Igor Stravinsky’s 1918 masterpiece “Histoire du soldat”
The inaugural performance of Brown Symposium XXXIII “Think - Converse - Act: The Salon and Its Histories” February 23-25, 2011, featuring Igor Stravinsky’s 1918 masterpiece Histoire du soldat (The Soldier’s Tale) narrated and directed by Paul Gaffney and conducted by Lois Ferrari
SU president Jake B. Schrum and symposium director John Michael Cooper (Margarett Root Brown Chair in Fine Arts) will offer welcome remarks, followed by an introductory presentation titled “War and Rumors of War” by T. Walter Herbert, emeritus Professor of English.
We chose this piece because it’s a wonderful example – only one of thousands – of a well-known masterpiece that’s a product of conversation in the context of a salon. Based on a Russian tale first published after the Russo-Turkish war (1827-29), The Soldier’s Tale is a parable about a war veteran and his struggles in re-entering society. The idea to create this particular piece was arrived at in the context of a salon – i.e., through wide-ranging interdisciplinary conversation about ideas in the contemporary world.
In 1918, at the end of World War I, Russian composer Igor Stravinsky and Swiss poet C.F. Ramuz took that old story, adapted it slightly because of its relevance to the contemporary issue of the struggles that millions of war veterans faced as they returned from the savage global conflict that had just ended, and created out of it a new and thoroughly modern collaborative work.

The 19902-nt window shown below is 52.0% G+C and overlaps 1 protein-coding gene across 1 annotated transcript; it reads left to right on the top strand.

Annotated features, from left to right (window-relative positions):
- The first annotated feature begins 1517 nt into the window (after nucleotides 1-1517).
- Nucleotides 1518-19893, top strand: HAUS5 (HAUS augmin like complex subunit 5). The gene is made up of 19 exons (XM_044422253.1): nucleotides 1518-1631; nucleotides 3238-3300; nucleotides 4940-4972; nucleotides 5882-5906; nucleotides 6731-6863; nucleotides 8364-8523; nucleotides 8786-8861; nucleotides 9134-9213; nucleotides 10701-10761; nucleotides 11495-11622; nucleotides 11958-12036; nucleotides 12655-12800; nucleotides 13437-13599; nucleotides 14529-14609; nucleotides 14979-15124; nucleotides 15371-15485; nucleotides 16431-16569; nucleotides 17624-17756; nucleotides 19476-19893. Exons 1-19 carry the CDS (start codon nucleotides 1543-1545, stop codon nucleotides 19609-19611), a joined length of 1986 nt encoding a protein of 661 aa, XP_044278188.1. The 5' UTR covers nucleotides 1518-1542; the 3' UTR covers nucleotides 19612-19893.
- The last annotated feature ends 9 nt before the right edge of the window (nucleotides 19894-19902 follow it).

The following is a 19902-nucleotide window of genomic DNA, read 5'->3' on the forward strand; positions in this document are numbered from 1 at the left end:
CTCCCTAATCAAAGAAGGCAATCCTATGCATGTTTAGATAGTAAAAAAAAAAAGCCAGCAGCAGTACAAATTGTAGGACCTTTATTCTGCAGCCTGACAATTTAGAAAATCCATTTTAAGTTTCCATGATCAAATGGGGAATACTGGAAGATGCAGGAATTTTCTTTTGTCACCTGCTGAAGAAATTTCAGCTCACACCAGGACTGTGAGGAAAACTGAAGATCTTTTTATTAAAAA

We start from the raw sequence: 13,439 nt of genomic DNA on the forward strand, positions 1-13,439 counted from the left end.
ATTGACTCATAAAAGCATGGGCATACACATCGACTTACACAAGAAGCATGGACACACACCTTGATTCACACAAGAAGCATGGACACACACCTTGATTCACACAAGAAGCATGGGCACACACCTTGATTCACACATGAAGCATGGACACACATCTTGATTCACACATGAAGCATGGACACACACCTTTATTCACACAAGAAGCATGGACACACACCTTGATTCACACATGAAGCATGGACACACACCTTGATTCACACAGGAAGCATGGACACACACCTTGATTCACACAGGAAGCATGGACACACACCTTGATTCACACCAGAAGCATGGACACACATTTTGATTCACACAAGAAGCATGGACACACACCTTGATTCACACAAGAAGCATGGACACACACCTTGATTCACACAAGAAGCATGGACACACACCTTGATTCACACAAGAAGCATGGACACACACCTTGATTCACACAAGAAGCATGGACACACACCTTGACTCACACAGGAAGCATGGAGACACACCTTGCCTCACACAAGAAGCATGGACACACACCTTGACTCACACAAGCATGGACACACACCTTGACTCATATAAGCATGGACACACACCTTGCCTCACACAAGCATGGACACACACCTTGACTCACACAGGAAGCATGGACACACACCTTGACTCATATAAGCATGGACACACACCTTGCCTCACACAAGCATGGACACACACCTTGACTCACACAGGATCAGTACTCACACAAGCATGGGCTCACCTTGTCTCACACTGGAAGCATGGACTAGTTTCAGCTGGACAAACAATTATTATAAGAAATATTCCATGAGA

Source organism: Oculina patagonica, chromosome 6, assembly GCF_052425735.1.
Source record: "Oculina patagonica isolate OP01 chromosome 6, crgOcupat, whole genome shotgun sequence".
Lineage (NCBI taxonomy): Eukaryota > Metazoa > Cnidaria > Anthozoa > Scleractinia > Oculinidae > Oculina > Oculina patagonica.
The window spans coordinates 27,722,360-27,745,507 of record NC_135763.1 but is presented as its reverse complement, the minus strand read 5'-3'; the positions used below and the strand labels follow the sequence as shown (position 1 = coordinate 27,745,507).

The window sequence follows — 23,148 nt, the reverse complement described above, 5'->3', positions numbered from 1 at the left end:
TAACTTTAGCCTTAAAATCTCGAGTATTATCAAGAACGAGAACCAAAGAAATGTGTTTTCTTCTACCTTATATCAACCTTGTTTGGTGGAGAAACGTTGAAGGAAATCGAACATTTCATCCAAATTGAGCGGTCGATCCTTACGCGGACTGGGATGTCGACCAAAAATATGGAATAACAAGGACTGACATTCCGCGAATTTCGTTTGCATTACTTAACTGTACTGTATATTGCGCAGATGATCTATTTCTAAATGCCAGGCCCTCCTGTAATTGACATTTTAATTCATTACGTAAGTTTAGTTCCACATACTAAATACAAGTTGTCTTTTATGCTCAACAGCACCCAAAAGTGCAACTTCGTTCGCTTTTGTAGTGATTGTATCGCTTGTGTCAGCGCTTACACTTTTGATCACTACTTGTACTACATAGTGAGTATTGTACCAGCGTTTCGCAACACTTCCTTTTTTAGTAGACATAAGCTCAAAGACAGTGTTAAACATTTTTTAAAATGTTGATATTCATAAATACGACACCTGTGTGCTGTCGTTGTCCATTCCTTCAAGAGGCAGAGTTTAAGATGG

It’s almost unthinkable that Histoire would have come into existence if not for the salons in which the idea was born – and for our Symposium it’s quite convenient that it did happen that way. It not only gives audiences a chance to hear and see a very relevant masterpiece of early twentieth-century music in new light, but also offers Southwestern a chance to show off the remarkable talents of the show’s director, musical director, and our community of faculty performers.